I would like to make two disclaimers before you read this entry. First I broke my arm and I am using my left hand to write this entry into my journal so I apologize for any typos.   Second no eels were harmed during the making of this project in fact they were spared a date with the dinner plate.

When I broke my arm I decided to go back and do some exploratory projects that I had thought of when we first arrived in Shanghai. We made our first visit to the wet market upon arriving in Shanghai. This is where we saw eels, turtles, prawns, frogs, and an assortment of fish in shallow white Styrofoam coolers. The coolers took the shape of the canvas and the textures that were being made in the water were amazing. I grew up around seafood and am quite adept at catching and cleaning and eating it, however I don’t think I have been ready to see it in this manner. Not in a bad way but just a very different perspective.

I wanted to create a piece or pieces that involved these creatures, while they were alive and that and would not kill them. It was most intriguing to create the texture or movement I witnessed in the market. In addition I wanted to use traditional materials in a non- traditional way. I chose to paint or let the eels paint the canvas by placing a plate of traditional Chinese calligraphy ink in the middle of the canvas and allow the eels to swim from the plate across the canvas.

The process consisted of three days.  The hardest part was giving up control of the physical process to the volunteers who wanted to be part of the process. It is harder than you think to allow your ideas to be carried out by other people. A special thank you to the eels, Nicole, Dan, Max, Kari, and Nicole for your help. Each day was a different layer that created a different color each day was basically the same so I will keep it short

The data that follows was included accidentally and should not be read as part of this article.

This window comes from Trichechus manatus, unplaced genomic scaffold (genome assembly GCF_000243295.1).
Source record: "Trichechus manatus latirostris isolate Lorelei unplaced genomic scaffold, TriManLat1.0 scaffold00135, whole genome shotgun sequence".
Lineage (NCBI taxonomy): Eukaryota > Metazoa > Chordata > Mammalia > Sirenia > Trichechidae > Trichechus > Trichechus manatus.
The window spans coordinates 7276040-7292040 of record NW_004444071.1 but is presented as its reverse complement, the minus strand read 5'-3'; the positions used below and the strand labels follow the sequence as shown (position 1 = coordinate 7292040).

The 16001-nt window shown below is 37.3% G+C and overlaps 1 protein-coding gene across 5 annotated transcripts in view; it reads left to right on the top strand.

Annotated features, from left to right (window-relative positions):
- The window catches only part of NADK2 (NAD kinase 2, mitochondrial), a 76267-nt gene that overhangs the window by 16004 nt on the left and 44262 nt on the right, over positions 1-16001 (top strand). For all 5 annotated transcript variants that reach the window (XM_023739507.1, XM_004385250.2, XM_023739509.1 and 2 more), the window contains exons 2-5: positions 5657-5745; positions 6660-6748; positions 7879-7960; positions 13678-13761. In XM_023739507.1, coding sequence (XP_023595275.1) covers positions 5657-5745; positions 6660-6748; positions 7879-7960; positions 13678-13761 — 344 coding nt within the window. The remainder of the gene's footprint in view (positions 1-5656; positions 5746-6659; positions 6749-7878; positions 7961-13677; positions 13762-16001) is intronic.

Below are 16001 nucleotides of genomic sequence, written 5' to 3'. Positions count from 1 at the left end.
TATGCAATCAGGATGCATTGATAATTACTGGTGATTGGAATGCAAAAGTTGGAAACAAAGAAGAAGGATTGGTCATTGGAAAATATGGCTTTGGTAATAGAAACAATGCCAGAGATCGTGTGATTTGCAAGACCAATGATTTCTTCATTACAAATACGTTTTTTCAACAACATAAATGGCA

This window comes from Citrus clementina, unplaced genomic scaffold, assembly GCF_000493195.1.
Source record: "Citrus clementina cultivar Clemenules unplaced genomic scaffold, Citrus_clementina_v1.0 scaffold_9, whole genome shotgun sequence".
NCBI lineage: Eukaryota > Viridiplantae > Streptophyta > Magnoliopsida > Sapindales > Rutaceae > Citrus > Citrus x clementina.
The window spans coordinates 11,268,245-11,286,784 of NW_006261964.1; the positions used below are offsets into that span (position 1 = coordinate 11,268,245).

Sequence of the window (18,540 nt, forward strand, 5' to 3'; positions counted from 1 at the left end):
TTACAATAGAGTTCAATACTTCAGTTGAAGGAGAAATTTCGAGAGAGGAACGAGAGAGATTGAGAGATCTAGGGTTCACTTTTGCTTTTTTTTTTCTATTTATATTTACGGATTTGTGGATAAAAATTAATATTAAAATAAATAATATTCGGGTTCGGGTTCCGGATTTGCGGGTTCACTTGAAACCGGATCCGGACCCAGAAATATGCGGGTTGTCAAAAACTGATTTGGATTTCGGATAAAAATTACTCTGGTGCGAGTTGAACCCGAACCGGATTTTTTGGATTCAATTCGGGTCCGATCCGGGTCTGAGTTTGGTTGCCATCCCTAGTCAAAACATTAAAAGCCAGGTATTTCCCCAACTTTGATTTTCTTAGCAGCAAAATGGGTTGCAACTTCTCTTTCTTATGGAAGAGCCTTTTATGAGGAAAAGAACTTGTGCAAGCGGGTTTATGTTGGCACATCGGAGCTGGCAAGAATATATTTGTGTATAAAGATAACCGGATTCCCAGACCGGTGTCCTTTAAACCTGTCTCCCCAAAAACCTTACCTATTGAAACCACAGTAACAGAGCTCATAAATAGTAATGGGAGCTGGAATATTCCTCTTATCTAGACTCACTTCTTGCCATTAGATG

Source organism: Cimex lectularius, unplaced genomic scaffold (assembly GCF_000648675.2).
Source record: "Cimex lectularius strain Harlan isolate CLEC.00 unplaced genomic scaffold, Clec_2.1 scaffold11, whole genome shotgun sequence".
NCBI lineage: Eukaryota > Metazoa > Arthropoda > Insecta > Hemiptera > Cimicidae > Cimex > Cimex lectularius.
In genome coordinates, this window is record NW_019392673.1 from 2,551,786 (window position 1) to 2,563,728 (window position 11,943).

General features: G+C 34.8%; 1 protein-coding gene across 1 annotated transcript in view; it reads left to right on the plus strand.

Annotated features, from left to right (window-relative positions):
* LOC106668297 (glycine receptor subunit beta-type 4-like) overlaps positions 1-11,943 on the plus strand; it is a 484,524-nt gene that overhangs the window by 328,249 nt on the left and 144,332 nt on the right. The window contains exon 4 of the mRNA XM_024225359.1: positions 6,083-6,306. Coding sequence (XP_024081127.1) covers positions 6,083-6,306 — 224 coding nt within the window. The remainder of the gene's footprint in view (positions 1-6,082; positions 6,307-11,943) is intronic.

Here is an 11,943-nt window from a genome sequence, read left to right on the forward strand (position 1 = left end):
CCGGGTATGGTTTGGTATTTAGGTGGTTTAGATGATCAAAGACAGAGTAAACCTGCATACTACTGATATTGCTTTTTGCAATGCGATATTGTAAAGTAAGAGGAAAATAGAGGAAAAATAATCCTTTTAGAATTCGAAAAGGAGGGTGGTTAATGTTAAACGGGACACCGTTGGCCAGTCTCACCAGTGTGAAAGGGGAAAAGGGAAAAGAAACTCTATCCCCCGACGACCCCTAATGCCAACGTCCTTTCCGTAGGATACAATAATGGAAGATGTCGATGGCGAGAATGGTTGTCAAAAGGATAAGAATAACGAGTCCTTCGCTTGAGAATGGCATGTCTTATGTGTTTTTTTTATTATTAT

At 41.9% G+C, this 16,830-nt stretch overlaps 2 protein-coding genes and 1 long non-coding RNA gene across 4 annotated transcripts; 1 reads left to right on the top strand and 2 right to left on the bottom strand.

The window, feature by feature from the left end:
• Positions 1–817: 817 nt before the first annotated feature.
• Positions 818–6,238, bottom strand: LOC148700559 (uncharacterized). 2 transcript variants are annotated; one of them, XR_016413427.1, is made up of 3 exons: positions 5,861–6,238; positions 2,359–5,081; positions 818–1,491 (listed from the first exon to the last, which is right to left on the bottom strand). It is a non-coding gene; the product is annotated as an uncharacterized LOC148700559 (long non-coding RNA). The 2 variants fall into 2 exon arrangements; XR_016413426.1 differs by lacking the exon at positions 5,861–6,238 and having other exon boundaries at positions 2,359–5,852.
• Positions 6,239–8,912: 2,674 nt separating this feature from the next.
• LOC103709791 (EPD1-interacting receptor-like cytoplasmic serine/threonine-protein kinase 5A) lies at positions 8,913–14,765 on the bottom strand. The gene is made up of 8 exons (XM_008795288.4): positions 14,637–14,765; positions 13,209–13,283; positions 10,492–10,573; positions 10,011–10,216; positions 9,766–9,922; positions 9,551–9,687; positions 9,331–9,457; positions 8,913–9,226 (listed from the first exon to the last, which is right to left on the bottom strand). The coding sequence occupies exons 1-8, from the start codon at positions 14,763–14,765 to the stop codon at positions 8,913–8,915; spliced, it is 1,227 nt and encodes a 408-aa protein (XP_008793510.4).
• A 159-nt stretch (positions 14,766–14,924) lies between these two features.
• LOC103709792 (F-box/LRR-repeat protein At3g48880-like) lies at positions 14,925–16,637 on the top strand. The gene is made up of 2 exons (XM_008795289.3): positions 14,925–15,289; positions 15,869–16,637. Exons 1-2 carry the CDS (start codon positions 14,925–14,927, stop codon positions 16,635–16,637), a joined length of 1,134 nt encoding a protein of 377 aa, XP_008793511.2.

Day one.

  1. Buy live eels
  2.  Prepare canvas, mask off rectangle in middle in the shape of the wet market.
  3. Add black ink to plate,
  4. Place live eels in plate
  5. They swim and squirm across canvas.
  6. Rinse and release eels back into the canals
  7. Wash smell and ink off hands
  8. Watch paint dry

Day Two.

  1.  Buy live eels
  2.  Prepare canvas, mask off rectangle in middle in the shape of the wet market.
  3. Add White ink to edge of rectangle,
  4. Place live eels in middle of piece
  5. They swim and squirm across the black layer and reactivated the black ink creating gray layer.
  6. Rinse and release eels back into the canals
  7. Wash smell and ink off hands
  8. Watch paint dry

Day Three.

  1. Buy live eels
  2. Prepare canvas; spay a flat acrylic varnish to seal in the first two layers of ink. Mask off rectangle in middle in the shape of the wet market.
  3. Add White ink to edge of rectangle,
  4. Place live eels in middle of piece
  5. They swim and squirm across the canvas creating a third and final white layer.
  6. Rinse and release eels back into the canals
  7. Wash smell and ink off hands
  8. Watch paint dry

All said and done I had purchased, painted with and released approximately 4 dozen eels.

Took me back to elementary school age when I would do fish prints or to the beach where I would spend house watching minnows swim in the shallows.

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March 7, 2016

The Gardener, The Tree Guy, The Foundry Man. & Lin…